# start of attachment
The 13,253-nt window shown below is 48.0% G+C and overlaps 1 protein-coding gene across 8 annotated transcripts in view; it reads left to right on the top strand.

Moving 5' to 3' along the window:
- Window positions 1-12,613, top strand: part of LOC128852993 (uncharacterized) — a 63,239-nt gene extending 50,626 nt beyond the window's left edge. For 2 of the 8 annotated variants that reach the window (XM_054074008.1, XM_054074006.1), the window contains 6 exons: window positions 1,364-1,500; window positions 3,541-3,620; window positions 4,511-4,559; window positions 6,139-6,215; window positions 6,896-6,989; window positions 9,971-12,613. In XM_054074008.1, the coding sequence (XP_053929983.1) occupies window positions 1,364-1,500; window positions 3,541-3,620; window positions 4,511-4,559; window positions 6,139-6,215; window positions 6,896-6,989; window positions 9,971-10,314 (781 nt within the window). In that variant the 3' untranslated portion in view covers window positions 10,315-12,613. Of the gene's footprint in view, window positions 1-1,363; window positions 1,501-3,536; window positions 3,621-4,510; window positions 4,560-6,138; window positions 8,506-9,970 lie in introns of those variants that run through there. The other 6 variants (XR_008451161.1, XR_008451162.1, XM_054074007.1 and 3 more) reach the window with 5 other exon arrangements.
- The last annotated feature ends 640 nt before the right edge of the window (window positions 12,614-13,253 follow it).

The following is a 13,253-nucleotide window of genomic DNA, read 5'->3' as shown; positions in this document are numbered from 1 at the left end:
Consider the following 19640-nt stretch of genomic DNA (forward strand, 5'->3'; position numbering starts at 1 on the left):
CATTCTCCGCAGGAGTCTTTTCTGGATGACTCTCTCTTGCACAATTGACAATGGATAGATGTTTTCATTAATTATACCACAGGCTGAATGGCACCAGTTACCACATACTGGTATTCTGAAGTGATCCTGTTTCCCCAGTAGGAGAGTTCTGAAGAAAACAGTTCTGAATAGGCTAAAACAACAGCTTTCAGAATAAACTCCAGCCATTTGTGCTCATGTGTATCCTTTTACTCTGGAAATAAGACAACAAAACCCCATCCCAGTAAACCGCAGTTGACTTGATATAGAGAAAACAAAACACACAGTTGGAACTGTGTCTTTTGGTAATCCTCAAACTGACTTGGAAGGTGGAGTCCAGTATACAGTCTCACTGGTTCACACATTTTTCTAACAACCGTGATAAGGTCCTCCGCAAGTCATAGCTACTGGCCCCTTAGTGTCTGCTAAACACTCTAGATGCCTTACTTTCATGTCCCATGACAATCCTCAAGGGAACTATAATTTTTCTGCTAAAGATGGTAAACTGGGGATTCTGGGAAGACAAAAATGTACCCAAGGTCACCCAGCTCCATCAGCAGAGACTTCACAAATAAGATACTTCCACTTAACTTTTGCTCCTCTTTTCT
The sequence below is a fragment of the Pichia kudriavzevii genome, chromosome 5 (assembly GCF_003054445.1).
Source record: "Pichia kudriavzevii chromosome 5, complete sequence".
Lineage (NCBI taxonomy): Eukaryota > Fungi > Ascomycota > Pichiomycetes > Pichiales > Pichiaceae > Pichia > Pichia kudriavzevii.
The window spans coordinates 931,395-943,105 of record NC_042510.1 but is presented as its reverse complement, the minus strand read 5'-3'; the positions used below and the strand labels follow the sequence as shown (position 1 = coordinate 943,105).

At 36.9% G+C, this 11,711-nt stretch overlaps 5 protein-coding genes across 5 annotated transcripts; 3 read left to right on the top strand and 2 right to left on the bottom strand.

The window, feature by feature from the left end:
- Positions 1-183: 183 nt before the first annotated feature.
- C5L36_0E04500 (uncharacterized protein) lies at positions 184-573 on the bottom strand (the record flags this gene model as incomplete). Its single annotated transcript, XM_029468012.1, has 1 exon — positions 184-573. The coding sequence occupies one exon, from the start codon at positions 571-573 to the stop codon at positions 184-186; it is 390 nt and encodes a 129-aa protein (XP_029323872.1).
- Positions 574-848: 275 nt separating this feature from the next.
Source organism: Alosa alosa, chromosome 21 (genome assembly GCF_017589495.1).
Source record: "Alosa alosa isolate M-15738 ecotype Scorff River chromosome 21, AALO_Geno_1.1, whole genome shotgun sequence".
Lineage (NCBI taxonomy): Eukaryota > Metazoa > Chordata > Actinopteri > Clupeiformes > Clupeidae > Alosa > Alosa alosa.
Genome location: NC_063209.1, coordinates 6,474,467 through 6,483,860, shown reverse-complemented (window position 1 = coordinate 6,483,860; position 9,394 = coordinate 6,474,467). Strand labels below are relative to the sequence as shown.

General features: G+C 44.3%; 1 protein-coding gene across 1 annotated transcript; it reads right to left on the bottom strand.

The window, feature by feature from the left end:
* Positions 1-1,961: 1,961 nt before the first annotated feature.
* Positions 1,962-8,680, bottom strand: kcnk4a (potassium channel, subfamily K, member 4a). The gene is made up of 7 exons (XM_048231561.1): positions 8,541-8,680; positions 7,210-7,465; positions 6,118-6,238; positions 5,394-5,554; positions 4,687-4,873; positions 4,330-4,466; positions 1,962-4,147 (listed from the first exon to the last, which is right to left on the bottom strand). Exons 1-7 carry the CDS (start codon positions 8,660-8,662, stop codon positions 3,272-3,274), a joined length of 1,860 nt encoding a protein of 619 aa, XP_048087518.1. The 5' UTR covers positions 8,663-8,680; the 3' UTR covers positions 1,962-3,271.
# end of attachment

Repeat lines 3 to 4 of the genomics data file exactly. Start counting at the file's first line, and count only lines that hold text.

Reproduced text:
- Window positions 1-12,613, top strand: part of LOC128852993 (uncharacterized) — a 63,239-nt gene extending 50,626 nt beyond the window's left edge. For 2 of the 8 annotated variants that reach the window (XM_054074008.1, XM_054074006.1), the window contains 6 exons: window positions 1,364-1,500; window positions 3,541-3,620; window positions 4,511-4,559; window positions 6,139-6,215; window positions 6,896-6,989; window positions 9,971-12,613. In XM_054074008.1, the coding sequence (XP_053929983.1) occupies window positions 1,364-1,500; window positions 3,541-3,620; window positions 4,511-4,559; window positions 6,139-6,215; window positions 6,896-6,989; window positions 9,971-10,314 (781 nt within the window). In that variant the 3' untranslated portion in view covers window positions 10,315-12,613. Of the gene's footprint in view, window positions 1-1,363; window positions 1,501-3,536; window positions 3,621-4,510; window positions 4,560-6,138; window positions 8,506-9,970 lie in introns of those variants that run through there. The other 6 variants (XR_008451161.1, XR_008451162.1, XM_054074007.1 and 3 more) reach the window with 5 other exon arrangements.
- The last annotated feature ends 640 nt before the right edge of the window (window positions 12,614-13,253 follow it).